Haematological and Gross Pathological Changes in Broilers Experimentally Challenged with Velogenic Strain of Newcastle Disease Virus

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C. O. Faeji
M. K. Oladunmoye
I. A. Adebayo
T. T. Adebolu


Newcastle disease (ND) is a severe and fatal disease of poultry caused by Newcastle Disease Virus (NDV). The disease is of economic and public health importance and has been a threat to the growth of poultry industry. A hundred and twenty day-old broiler chickens were procured from a commercial breeder farm. Glucose, vitamin, antibiotics were administered accordingly. Birds were tested for antibodies to NDV and vaccines were administered accordingly. Feed and water were also provided ad-libitum. Birds were randomly distributed into groups. Experimental birds were challenged at five weeks of age. Blood samples were collected for haematology assay periodically after challenging with NDV. The erythrocyte response in the chickens had varying patterns; there were significant reduction in values of Total Erythrocyte Count, Packed Cell Volume, Hemoglobin count in infected chickens. Monocytes were reduced significantly in the infected birds to 7±0.6% as compared to uninfected birds which had 10±0.9%. There were no significant changes in the Eosinophil and basophil absolute values in both infected and uninfected birds during the course of the study. This study showed that haematological values of broiler chicken significantly differ (p=< 0.05) from uninfected and infected birds with virulent NDV. Generally, there were no significant differences in the profile of the vaccinated birds. Hence the need for vaccination and research towards anti-NDV therapeutic discoveries cannot be overemphasized.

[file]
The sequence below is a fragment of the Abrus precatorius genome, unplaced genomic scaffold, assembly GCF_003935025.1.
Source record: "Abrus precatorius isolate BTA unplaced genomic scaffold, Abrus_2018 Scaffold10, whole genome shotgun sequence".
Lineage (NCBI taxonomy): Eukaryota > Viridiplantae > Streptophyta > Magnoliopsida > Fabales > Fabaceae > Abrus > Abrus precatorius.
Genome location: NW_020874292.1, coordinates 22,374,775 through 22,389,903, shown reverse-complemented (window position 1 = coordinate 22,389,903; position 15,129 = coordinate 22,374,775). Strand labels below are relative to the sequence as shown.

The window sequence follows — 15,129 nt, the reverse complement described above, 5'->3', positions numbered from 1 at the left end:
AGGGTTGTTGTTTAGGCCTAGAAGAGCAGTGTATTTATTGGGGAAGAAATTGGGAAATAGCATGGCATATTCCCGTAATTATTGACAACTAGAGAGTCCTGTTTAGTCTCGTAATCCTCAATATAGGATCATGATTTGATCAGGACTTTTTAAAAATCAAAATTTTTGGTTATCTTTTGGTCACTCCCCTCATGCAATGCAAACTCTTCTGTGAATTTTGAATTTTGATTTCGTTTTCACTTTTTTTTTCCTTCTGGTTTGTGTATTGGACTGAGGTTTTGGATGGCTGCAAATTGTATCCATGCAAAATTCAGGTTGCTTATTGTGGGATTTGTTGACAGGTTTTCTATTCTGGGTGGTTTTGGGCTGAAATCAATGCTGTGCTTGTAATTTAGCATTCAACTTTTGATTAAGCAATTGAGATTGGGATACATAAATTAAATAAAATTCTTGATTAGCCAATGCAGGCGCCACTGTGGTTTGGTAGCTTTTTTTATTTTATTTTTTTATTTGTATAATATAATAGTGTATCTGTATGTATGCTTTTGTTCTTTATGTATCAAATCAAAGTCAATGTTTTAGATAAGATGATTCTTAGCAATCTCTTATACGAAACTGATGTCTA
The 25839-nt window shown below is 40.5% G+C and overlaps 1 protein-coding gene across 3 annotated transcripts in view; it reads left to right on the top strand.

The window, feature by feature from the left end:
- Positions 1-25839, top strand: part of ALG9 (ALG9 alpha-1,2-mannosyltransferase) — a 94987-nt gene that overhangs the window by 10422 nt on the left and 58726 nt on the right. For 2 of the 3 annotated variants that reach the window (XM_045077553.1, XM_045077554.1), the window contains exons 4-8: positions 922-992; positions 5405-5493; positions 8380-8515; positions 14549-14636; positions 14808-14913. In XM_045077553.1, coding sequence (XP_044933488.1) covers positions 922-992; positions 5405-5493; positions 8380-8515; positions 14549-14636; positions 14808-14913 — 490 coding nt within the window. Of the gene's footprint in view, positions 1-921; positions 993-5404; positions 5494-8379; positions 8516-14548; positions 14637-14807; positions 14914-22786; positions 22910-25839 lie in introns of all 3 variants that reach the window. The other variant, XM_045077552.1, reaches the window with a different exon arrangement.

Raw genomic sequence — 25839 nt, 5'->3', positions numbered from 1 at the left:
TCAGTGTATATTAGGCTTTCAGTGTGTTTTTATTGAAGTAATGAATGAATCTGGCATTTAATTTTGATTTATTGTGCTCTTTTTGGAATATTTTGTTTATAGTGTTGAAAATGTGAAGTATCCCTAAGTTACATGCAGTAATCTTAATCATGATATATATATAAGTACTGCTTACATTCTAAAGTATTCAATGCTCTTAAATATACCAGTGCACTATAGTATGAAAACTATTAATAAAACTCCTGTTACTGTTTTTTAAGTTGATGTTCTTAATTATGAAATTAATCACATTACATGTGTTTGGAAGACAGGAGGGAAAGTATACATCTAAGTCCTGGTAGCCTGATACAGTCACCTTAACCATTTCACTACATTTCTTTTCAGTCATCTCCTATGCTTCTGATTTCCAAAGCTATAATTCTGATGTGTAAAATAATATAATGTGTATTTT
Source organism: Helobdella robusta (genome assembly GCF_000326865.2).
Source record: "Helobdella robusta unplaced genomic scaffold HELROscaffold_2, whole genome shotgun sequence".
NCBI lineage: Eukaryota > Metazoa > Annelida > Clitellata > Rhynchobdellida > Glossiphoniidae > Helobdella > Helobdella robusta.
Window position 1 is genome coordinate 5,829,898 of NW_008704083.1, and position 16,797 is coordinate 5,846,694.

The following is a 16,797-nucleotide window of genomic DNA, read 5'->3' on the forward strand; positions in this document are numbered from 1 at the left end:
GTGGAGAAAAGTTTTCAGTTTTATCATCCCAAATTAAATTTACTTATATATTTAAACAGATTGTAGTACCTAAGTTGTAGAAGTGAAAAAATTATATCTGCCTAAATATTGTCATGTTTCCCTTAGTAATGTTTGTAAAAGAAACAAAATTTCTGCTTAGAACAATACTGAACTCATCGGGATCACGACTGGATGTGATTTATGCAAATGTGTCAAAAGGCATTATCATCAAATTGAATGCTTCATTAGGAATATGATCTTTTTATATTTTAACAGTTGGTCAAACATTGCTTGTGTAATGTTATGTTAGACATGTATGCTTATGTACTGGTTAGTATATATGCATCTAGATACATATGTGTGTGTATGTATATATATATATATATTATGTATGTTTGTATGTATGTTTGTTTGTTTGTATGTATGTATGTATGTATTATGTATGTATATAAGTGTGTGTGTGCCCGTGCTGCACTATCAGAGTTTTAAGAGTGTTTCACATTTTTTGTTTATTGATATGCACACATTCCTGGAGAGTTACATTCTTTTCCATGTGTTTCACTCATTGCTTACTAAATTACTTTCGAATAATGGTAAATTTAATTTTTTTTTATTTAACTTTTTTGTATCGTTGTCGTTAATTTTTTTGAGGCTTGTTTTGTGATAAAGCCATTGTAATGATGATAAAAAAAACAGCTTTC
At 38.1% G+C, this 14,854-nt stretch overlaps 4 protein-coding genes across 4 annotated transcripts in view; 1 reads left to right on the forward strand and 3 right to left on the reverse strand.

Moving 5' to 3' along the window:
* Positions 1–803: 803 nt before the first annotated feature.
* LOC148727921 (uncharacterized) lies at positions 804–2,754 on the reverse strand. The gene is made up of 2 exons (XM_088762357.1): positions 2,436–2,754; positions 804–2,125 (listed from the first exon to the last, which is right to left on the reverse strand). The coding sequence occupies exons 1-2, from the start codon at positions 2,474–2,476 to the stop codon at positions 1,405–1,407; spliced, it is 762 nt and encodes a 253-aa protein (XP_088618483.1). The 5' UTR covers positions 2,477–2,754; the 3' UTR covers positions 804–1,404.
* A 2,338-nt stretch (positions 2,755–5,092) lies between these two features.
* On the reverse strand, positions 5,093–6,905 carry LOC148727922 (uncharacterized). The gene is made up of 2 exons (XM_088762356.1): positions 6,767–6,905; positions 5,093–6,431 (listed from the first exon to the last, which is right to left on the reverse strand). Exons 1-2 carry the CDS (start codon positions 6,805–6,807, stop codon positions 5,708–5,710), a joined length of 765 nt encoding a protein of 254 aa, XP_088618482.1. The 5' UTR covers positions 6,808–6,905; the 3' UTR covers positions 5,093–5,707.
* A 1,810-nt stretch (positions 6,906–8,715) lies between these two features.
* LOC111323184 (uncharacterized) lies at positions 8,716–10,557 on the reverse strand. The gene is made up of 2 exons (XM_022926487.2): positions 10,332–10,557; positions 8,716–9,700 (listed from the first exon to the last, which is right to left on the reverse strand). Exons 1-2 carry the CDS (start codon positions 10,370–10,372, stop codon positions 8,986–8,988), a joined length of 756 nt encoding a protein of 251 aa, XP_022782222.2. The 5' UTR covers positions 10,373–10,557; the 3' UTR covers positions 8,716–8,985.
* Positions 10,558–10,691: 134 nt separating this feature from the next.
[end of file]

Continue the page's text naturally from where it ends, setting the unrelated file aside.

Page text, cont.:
Heamatology, velogenic, Newcastle disease virus, broiler

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How to Cite
Faeji, C. O., Oladunmoye, M. K., Adebayo, I. A., & Adebolu, T. T. (2019). Haematological and Gross Pathological Changes in Broilers Experimentally Challenged with Velogenic Strain of Newcastle Disease Virus. Asian Hematology Research Journal, 2(1), 1-5. Retrieved from https://journalahrj.com/index.php/AHRJ/article/view/30102
Original Research Article


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